compulsorily retired. We shall now proceed to Examine the confidential rolls
maintained in respect or the appellant.
The Confidential Reports in respect of the
appellant are placed before us. lt is stated by the Registrar of the High Court
in Para 13 of the counter affidavit that the appellants performance for 28
years was taken into consideration for screening under Fundamental Rule 56(3),
The High Court has relied on some adverse remarks relating to 1959-60 or
thereabouts, lt is true that in the early part of his career, the entries made
do not appear to be quite satisfactory. They are of varied kinds. Some are
good, some are-not good and some are of a mixed kind. But being reports
relating to a remote period, they are not quite relevant for the purpose of
determining whether he should be retired compulsorily or not in the year ]981,
as it would be an act bordering on perversity to dig out old files to find out
some material to make an order against an officer. We therefore, confined our
scrutiny to the reports made in respect of the appellant for about ten years
prior to the date on which action was taken against him to retire him
compulsorily. We find that all of them except for 1972-73 and 1973-74 are good
and quite satisfactory. Even in 1972-73 and 1973-74 it is stated that there was
nothing to doubt his integrity and that he was punctual in attending it to his
work. It may be noted, that the appellant was promoted as an Additional
District & Sessions Judge on January 8, 1974 and was also confirmed with
effect from November 25, 1974 by an order passed in 1976. Any adverse report in
respect of an earlier period unless it had some connection with any event which
took place subsequently cannot, therefore, reasonably form a basis for forming
an opinion about the work of the appellant.
471 We give below a few relevant extracts
from the Confidential Reports for the period subsequent to March 31, ]974 . Year
: 1975 On confidential enquiries from the members of the Bar and from other
sources nothing was found against him in respect of his integrity. During
surprise check he was found on the board in time. Enquiries from other sources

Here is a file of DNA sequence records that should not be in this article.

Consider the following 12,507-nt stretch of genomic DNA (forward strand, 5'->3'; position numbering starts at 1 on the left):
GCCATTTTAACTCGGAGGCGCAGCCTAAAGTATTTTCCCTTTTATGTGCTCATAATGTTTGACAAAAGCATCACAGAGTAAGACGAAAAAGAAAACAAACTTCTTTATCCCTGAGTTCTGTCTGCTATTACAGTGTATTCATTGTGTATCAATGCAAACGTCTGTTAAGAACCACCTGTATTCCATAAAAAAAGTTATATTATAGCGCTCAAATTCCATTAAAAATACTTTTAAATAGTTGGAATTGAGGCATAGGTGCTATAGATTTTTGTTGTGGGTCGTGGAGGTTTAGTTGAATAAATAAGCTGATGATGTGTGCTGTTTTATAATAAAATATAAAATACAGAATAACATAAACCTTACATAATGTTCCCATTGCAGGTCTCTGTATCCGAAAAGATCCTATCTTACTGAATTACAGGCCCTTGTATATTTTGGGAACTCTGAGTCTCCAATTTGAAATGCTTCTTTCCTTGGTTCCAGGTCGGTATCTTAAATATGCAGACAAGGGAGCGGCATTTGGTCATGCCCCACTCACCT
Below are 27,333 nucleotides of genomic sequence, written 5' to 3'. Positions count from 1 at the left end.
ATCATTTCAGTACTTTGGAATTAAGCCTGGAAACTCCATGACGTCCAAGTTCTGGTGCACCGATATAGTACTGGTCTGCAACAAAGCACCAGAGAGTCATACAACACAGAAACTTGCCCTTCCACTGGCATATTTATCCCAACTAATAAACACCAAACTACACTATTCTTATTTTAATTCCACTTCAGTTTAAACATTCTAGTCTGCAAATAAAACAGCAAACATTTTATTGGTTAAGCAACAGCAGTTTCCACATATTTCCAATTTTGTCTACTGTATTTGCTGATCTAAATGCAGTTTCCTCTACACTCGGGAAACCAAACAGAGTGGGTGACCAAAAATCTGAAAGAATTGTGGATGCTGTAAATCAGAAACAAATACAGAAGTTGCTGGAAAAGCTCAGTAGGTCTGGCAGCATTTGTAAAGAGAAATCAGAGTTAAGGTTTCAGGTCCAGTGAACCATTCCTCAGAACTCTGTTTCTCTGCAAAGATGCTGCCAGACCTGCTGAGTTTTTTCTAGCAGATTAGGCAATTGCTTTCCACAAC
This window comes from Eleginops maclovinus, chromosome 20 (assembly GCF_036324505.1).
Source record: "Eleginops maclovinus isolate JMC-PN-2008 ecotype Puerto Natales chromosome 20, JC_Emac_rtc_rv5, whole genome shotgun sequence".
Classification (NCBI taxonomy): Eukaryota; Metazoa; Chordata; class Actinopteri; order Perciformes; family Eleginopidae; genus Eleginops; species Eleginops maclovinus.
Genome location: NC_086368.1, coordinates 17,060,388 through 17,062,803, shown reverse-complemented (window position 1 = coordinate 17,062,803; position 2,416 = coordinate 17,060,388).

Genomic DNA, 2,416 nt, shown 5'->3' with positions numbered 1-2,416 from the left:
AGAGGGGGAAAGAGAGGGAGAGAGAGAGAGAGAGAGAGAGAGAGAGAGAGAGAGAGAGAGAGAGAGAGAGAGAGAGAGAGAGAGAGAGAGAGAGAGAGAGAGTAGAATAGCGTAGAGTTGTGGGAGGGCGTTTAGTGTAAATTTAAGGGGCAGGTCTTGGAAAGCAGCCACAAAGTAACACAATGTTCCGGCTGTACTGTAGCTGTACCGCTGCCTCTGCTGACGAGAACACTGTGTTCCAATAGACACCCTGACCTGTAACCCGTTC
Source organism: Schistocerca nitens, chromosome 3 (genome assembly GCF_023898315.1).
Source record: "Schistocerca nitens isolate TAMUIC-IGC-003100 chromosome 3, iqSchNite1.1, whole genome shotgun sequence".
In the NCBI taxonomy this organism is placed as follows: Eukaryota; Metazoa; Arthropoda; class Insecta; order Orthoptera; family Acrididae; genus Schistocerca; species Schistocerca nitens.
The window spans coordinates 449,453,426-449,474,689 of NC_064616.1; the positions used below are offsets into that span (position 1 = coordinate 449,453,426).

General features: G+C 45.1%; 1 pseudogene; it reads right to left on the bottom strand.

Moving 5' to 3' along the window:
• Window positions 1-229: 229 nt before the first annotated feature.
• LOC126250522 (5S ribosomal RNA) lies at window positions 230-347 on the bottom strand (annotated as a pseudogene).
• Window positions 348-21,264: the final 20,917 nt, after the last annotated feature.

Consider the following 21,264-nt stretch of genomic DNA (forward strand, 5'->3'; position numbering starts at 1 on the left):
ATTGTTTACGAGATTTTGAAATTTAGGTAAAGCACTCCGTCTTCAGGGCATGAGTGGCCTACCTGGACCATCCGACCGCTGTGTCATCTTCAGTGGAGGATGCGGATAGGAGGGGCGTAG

also disclosed that he usually comes in time and does not rise early and
engages himself in judicial work. This impression was gathered from judicial
After scrutiny of the cases, the following
impression was gathered. Knowledge about rules and orders, law and procedure is
adequate but the number of the interlocutory application is sometimes not
entered in the margin of the connected order-sheet in red ink.
Judgments are good with proper discussion of
Interlocutory matters are not kept unduly
pending for long time. Rules regarding pleadings, and evidence etc.
are followed. Punishments were adequate.
Examination of accused is proper. Charges framed are proper.- Record is legible
Control and supervision over the staff is satisfactory. Judicial diary calls
for no particular comments. His relations with the Bar are cordial, with no
complaints of any misbehavior with any litigants His average disposal during
the period in question was of very good category. There is nothing else to
comment in particular.
Year : 1976 Knowledge of law and judicial
Remarks about his promptness in Promptness
satisfactory the disposal of cases:
Remarks about reputation of integrity -
Nothing was found against and impartiality: his integrity or impartiality.
General Remarks: He was mostly punctual and
472 did not rise early.
Judgments were proper and contained the
required discussion of evidence Charges and examination of accused and issues
Promptness in framing of issues was marked in
recent months. Control and super vision over the staff was satisfactory.
Settling dates should not normally be of more
than two weeks as was notice in certain cases.
Interlocutory matters were generally not kept
Net Result: Good Year 1976-77 Knowledge of
Law and Judicial Satisfactory capacity:
Remarks about his promptness in Generally
prompt the disposal of cases:
Percentage of average monthly 148. 1/2,%
disposal Behaviour towards members of the Cordial Bar and Public:
General Remarks: Satisfactorily managing
heavy and exclusive civil file. Mostly punctual.
Net Result: Good Year 1977-78 Knowledge of
Law and Judicial Good capacity:
Entry against almost all the 473 columns in
the Report- Good General Remark : Has good grasp of facts and law. Judgments in
proper form and well written.
Net Results Good Year 1979-80 (a) Shri
Shrivastava begins his judicial work punctually at 11.00 A.M. and works
throughout the Court hours. So far, it appears that he has arranged his Cause
List judiciously fixing civil work for the day.
This Judge understands that there can be no
subsequent pleadings except by way of amendment of pleadings. In other words,
he understands the purport of order 8 rule 9 and order 6 rule 7 of the Civil
Procedure Code. He also understands what is pleading i e. Order 6 rule 1 of the
Civil Procedure Code as compared with oral statement. He so far appears to be equally
conversant with order 17 rule I of the Civil Procedure Code i.e. adjournment is
only granted for sufficient cause. He does no. find any difficulty in applying